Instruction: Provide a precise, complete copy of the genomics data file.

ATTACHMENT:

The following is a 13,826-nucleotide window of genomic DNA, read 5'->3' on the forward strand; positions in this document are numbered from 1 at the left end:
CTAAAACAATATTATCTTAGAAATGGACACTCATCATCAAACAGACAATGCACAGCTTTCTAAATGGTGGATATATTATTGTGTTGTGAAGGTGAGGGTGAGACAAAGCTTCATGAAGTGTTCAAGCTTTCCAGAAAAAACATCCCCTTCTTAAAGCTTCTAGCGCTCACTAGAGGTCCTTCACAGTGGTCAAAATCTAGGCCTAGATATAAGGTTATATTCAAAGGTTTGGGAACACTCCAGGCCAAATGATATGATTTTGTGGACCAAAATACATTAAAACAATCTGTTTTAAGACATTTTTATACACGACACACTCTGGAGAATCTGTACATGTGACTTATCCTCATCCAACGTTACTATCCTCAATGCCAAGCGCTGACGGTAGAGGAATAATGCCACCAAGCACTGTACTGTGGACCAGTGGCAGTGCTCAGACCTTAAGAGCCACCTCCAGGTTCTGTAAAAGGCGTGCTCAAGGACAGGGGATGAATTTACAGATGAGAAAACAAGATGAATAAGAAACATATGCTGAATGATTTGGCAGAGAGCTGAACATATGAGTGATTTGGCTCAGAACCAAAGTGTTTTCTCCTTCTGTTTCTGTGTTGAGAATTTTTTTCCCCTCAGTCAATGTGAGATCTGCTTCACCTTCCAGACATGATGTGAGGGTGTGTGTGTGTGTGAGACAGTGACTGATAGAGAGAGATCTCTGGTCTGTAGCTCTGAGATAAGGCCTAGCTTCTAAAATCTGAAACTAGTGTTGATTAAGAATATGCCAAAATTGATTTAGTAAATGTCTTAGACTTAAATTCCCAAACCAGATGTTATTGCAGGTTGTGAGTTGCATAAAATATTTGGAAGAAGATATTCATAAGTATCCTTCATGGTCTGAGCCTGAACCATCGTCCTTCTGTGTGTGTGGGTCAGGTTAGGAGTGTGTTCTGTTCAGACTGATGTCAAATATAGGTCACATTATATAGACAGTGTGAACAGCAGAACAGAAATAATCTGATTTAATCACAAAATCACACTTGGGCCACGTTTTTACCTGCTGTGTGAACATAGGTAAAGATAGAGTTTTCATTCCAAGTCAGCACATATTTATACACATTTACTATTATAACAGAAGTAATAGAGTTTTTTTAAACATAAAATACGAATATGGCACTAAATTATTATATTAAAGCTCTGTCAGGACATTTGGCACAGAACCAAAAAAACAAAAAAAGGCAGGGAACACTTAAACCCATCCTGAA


The following is a 13,826-nucleotide window of genomic DNA, read 5'->3' on the forward strand; positions in this document are numbered from 1 at the left end:
CTAAAACAATATTATCTTAGAAATGGACACTCATCATCAAACAGACAATGCACAGCTTTCTAAATGGTGGATATATTATTGTGTTGTGAAGGTGAGGGTGAGACAAAGCTTCATGAAGTGTTCAAGCTTTCCAGAAAAAACATCCCCTTCTTAAAGCTTCTAGCGCTCACTAGAGGTCCTTCACAGTGGTCAAAATCTAGGCCTAGATATAAGGTTATATTCAAAGGTTTGGGAACACTCCAGGCCAAATGATATGATTTTGTGGACCAAAATACATTAAAACAATCTGTTTTAAGACATTTTTATACACGACACACTCTGGAGAATCTGTACATGTGACTTATCCTCATCCAACGTTACTATCCTCAATGCCAAGCGCTGACGGTAGAGGAATAATGCCACCAAGCACTGTACTGTGGACCAGTGGCAGTGCTCAGACCTTAAGAGCCACCTCCAGGTTCTGTAAAAGGCGTGCTCAAGGACAGGGGATGAATTTACAGATGAGAAAACAAGATGAATAAGAAACATATGCTGAATGATTTGGCAGAGAGCTGAACATATGAGTGATTTGGCTCAGAACCAAAGTGTTTTCTCCTTCTGTTTCTGTGTTGAGAATTTTTTTCCCCTCAGTCAATGTGAGATCTGCTTCACCTTCCAGACATGATGTGAGGGTGTGTGTGTGTGTGAGACAGTGACTGATAGAGAGAGATCTCTGGTCTGTAGCTCTGAGATAAGGCCTAGCTTCTAAAATCTGAAACTAGTGTTGATTAAGAATATGCCAAAATTGATTTAGTAAATGTCTTAGACTTAAATTCCCAAACCAGATGTTATTGCAGGTTGTGAGTTGCATAAAATATTTGGAAGAAGATATTCATAAGTATCCTTCATGGTCTGAGCCTGAACCATCGTCCTTCTGTGTGTGTGGGTCAGGTTAGGAGTGTGTTCTGTTCAGACTGATGTCAAATATAGGTCACATTATATAGACAGTGTGAACAGCAGAACAGAAATAATCTGATTTAATCACAAAATCACACTTGGGCCACGTTTTTACCTGCTGTGTGAACATAGGTAAAGATAGAGTTTTCATTCCAAGTCAGCACATATTTATACACATTTACTATTATAACAGAAGTAATAGAGTTTTTTTAAACATAAAATACGAATATGGCACTAAATTATTATATTAAAGCTCTGTCAGGACATTTGGCACAGAACCAAAAAAACAAAAAAAGGCAGGGAACACTTAAACCCATCCTGAA